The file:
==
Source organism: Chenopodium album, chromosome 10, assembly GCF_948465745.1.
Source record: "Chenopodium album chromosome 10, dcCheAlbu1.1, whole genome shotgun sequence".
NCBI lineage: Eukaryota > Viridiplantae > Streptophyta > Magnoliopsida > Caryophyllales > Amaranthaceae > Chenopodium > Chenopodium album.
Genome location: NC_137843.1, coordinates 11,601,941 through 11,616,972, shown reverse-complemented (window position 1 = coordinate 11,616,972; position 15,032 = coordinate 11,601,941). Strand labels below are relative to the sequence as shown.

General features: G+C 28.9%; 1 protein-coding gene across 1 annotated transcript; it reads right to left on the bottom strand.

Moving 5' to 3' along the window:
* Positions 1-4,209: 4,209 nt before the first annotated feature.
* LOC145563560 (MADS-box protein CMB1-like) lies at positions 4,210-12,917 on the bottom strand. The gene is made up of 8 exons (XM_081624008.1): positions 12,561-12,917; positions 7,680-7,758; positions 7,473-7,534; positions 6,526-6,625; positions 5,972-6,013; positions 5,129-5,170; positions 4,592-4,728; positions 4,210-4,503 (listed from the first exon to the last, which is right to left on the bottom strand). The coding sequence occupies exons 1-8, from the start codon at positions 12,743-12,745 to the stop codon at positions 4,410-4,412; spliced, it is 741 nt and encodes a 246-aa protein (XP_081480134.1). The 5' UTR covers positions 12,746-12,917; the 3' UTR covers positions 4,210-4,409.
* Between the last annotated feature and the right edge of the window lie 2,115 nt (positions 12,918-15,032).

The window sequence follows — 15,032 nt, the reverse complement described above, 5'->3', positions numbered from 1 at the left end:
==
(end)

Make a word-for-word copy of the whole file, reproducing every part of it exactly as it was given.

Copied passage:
Source organism: Chenopodium album, chromosome 10, assembly GCF_948465745.1.
Source record: "Chenopodium album chromosome 10, dcCheAlbu1.1, whole genome shotgun sequence".
NCBI lineage: Eukaryota > Viridiplantae > Streptophyta > Magnoliopsida > Caryophyllales > Amaranthaceae > Chenopodium > Chenopodium album.
Genome location: NC_137843.1, coordinates 11,601,941 through 11,616,972, shown reverse-complemented (window position 1 = coordinate 11,616,972; position 15,032 = coordinate 11,601,941). Strand labels below are relative to the sequence as shown.

General features: G+C 28.9%; 1 protein-coding gene across 1 annotated transcript; it reads right to left on the bottom strand.

Moving 5' to 3' along the window:
* Positions 1-4,209: 4,209 nt before the first annotated feature.
* LOC145563560 (MADS-box protein CMB1-like) lies at positions 4,210-12,917 on the bottom strand. The gene is made up of 8 exons (XM_081624008.1): positions 12,561-12,917; positions 7,680-7,758; positions 7,473-7,534; positions 6,526-6,625; positions 5,972-6,013; positions 5,129-5,170; positions 4,592-4,728; positions 4,210-4,503 (listed from the first exon to the last, which is right to left on the bottom strand). The coding sequence occupies exons 1-8, from the start codon at positions 12,743-12,745 to the stop codon at positions 4,410-4,412; spliced, it is 741 nt and encodes a 246-aa protein (XP_081480134.1). The 5' UTR covers positions 12,746-12,917; the 3' UTR covers positions 4,210-4,409.
* Between the last annotated feature and the right edge of the window lie 2,115 nt (positions 12,918-15,032).

The window sequence follows — 15,032 nt, the reverse complement described above, 5'->3', positions numbered from 1 at the left end: